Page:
The wooden trestle that the students played on was designed after those used in early 20th-century railroads. Smith said that when he drives a thousand-pound locomotive over it, the trestle deflects (sags) by only 1/32nd of an inch.
Smith first got interested in railroading when he was in grade school. His grandfather, a French immigrant, had risen through the ranks from apprentice to vice president of the Baldwin Locomotive Works in Philadelphia, one of the country's preeminent locomotive manufacturers.
Smith grew up in Philadelphia just as the Pennsylvania Railroad was converting all its locomotives from steam to diesel power. Having traveled on steam-powered trains, he was acutely aware, even then, that an important era in railroading was drawing to a close.
"I got in the middle of all that," he said. "Being a romantic at heart, I sided with the side that was losing."
Outdoor railroading first arose after World War II among hobbyists like Smith who bemoaned the demise of steam locomotives. Many of its earliest adherents were highly skilled machinists, he noted, because the hobby requires a fairly deep understanding of railroad technology and metalworking. Unlike indoor model railroads, a derailment or other mishap of an outdoor railroad is not only disappointing but also potentially dangerous.
Smith, a self-taught machinist, began building stream trains as a teen and has continued to do so for 60 years.
"It's a way for me to revisit the past with my hands," he explained. "It's not like reading about the past in a history book. I'm there, making it happen, and I'm dealing with the same issues ... that they dealt with."
- matthew thorsen
- Mark Smith with student visitors
Today, an estimated 25,000 model railroad enthusiasts participate in large outdoor railroad clubs around the U.S. Though Vermont has none, in other parts of the country, especially on the West Coast, some clubs operate enormous miniature railways. The world's largest, Train Mountain in southern Oregon, has more than 36 miles of track spread over 2,205 acres. During large meets, hobbyists from around the world run trains more than 60 cars long.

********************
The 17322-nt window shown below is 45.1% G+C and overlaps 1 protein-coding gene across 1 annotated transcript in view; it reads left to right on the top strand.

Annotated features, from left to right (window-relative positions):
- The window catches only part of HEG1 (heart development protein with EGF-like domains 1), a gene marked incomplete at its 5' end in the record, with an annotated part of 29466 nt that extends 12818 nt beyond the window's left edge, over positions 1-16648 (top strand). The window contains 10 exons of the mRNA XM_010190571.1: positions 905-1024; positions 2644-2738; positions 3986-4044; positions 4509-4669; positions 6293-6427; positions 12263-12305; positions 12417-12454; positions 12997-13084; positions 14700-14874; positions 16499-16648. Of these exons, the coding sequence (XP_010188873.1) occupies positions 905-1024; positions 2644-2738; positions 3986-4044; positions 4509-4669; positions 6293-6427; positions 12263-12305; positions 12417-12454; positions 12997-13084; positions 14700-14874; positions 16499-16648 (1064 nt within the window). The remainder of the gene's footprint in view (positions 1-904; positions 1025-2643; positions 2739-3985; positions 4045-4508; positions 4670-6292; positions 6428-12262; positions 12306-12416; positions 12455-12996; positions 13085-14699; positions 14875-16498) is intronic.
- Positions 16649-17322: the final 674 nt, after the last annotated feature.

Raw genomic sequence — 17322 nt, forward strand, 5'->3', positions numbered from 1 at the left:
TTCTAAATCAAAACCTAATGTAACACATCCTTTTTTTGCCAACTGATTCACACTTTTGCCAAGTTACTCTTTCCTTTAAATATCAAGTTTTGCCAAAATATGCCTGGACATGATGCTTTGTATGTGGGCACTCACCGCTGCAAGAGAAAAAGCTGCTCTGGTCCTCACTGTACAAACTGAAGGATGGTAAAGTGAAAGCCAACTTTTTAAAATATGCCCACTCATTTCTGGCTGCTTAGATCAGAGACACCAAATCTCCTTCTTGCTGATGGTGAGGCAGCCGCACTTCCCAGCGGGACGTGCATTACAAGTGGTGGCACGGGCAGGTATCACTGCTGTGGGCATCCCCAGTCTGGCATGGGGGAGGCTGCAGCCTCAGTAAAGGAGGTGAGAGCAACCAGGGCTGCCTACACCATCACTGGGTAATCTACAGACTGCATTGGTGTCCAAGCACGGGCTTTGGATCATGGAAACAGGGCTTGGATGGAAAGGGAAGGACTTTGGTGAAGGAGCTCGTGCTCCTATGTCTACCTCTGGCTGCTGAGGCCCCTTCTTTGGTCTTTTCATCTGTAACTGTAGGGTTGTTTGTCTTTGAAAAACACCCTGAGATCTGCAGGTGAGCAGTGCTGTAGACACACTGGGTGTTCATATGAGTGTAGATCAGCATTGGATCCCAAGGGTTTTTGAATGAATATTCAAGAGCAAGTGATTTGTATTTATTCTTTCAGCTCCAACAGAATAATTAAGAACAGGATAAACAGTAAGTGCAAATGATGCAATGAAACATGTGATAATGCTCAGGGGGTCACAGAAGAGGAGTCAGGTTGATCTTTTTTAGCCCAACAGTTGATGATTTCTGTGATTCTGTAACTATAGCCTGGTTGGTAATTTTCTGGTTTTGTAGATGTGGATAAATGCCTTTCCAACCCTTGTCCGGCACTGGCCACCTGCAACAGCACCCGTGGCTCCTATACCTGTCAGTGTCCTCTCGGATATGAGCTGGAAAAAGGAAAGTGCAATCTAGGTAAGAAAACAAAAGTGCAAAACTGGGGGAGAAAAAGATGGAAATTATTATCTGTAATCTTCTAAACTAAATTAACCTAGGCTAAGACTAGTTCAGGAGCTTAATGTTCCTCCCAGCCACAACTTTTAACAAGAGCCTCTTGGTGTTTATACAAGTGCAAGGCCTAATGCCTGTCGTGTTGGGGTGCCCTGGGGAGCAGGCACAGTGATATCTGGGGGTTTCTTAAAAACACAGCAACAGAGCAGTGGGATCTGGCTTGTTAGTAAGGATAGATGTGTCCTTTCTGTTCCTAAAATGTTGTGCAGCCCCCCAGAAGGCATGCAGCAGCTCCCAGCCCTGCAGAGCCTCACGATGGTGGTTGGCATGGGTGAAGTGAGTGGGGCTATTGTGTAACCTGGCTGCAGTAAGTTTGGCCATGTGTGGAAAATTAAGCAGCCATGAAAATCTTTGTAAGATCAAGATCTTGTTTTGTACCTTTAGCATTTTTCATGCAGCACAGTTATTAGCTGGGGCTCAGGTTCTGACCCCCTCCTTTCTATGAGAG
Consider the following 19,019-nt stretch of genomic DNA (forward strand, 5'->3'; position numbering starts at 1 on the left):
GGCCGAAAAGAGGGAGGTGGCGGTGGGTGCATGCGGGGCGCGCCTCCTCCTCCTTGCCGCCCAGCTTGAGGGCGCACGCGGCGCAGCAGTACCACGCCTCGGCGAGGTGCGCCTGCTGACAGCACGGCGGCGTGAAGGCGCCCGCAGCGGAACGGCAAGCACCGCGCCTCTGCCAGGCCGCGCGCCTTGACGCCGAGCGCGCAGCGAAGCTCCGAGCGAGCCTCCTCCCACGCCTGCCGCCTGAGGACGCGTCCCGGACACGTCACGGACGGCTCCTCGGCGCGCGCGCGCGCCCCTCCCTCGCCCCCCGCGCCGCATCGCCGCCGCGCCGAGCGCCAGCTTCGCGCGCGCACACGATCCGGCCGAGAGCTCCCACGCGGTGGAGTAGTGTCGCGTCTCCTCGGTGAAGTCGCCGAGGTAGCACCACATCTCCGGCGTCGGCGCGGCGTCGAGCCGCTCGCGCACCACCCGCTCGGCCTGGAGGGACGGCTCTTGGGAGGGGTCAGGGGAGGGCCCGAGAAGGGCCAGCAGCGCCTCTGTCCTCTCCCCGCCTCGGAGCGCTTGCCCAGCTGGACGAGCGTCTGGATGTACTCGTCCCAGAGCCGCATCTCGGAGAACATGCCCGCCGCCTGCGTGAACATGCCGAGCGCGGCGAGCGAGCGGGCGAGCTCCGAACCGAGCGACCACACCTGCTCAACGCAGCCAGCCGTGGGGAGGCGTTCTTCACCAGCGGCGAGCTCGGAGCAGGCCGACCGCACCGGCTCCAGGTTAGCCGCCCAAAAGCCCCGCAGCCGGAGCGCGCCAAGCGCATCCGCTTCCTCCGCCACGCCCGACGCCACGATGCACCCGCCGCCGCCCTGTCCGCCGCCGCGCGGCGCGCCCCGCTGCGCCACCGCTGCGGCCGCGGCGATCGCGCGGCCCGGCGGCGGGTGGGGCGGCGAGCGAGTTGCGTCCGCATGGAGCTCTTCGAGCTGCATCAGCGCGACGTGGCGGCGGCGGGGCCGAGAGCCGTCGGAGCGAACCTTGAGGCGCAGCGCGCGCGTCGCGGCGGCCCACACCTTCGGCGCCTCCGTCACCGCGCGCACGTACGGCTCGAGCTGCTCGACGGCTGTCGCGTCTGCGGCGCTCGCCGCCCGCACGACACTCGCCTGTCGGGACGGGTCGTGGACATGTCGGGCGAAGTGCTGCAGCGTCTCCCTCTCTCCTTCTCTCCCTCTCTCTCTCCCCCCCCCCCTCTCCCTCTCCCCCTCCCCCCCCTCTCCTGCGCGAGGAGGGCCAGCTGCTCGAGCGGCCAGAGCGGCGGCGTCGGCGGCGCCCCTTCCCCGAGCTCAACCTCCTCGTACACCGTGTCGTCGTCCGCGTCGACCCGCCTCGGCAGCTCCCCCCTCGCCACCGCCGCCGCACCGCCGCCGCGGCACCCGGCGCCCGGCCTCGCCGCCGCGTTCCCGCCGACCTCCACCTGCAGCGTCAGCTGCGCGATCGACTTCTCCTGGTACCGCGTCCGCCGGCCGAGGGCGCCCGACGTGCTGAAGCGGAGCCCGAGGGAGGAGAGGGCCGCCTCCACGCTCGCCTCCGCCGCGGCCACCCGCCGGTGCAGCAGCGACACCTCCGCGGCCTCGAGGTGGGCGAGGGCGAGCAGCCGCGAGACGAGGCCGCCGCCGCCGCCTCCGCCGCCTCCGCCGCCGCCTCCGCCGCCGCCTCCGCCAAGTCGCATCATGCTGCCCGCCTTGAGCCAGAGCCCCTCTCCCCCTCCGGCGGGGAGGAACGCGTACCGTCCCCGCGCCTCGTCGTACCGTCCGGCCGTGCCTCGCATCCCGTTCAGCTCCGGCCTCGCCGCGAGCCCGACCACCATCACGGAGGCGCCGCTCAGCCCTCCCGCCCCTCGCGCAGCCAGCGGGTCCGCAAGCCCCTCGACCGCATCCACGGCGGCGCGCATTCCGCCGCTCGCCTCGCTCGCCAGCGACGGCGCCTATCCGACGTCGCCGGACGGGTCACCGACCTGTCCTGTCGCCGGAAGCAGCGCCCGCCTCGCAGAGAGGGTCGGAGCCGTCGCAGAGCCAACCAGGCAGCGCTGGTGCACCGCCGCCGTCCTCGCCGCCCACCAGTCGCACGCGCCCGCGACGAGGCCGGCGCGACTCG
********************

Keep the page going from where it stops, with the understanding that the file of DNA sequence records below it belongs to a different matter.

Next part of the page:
In Huntington, surrounded by curious students and educators, Smith offered an impromptu physics lesson. He explained how smoke going up the locomotive's stack creates a vacuum that draws more gases in, further fueling the fire.
"When they were crossing the country," Aitken asked, "did they have to stop and fill up with more water at rivers or something?"
Smith explained that each town had water tanks for filling locomotives. In fact, the etymology of "jerkwater towns" or "jerkwaters" to describe remote or unimportant places comes from railroad history.
Smith hopes that student outings will spark kids' interest not just in the railroads but also in the skills necessarily to build things themselves.
"We're trying to give them some sense of how things work, basically," Smith explained later, "to take the mystery out of it and [make] it everyday."
His lesson seemed to have that effect.
"I learned how trains work," reported third-grader Phoebe Riggs, who later described the field trip as her "best day ever" at school. "[Smith] taught us about pressure and how when you put water in a teakettle, it goes pfff! and there's a bunch of steam, and the pressure can make it blow up."
While some students waded into the Smiths' pond to catch tadpoles and frogs, two fourth graders, Simon Rowe and Lev Dransfield, asked permission to revisit Smith's workshop. As the boys peered inside the locomotive, speculating on where the coal gets shoveled and what each rod and piston does, their fascination with its mechanics was palpable.
"Look at the inside of the wheels," Dansfield said. "There are these notches in it, like a rotor on a bike."
"Oh, yeah. These steps are cool, too," Rowe observed, examining the locomotive from the opposite side. "I want to get into this."
"It's got to be pretty expensive," Dansfield speculated.
Indeed, Smith declined to estimate how much he'd spent on his railroad over the decades, except to say that he's sold plenty of railroad memorabilia and train cars he'd built to pay for new additions, something he likened to "selling off your children."
But Smith hopes that residents of the Commons will bring a level of financial stability to the railroad as well as a hands-on interest in keeping it rolling even after he's reached the end of the line. However, he is less concerned about his own legacy than about teaching what the railroads once symbolized for this country.
"With the decline of manufacturing and making things, America has lost something very significant," Smith said. "I think that explains some of the alienation and anger in the heartland, because those people and those jobs — the steelmakers, the railroad workers, the locomotive builders, the shipwrights, the airplane manufacturers — made wonderful things. I just want this country so badly to re-create that environment."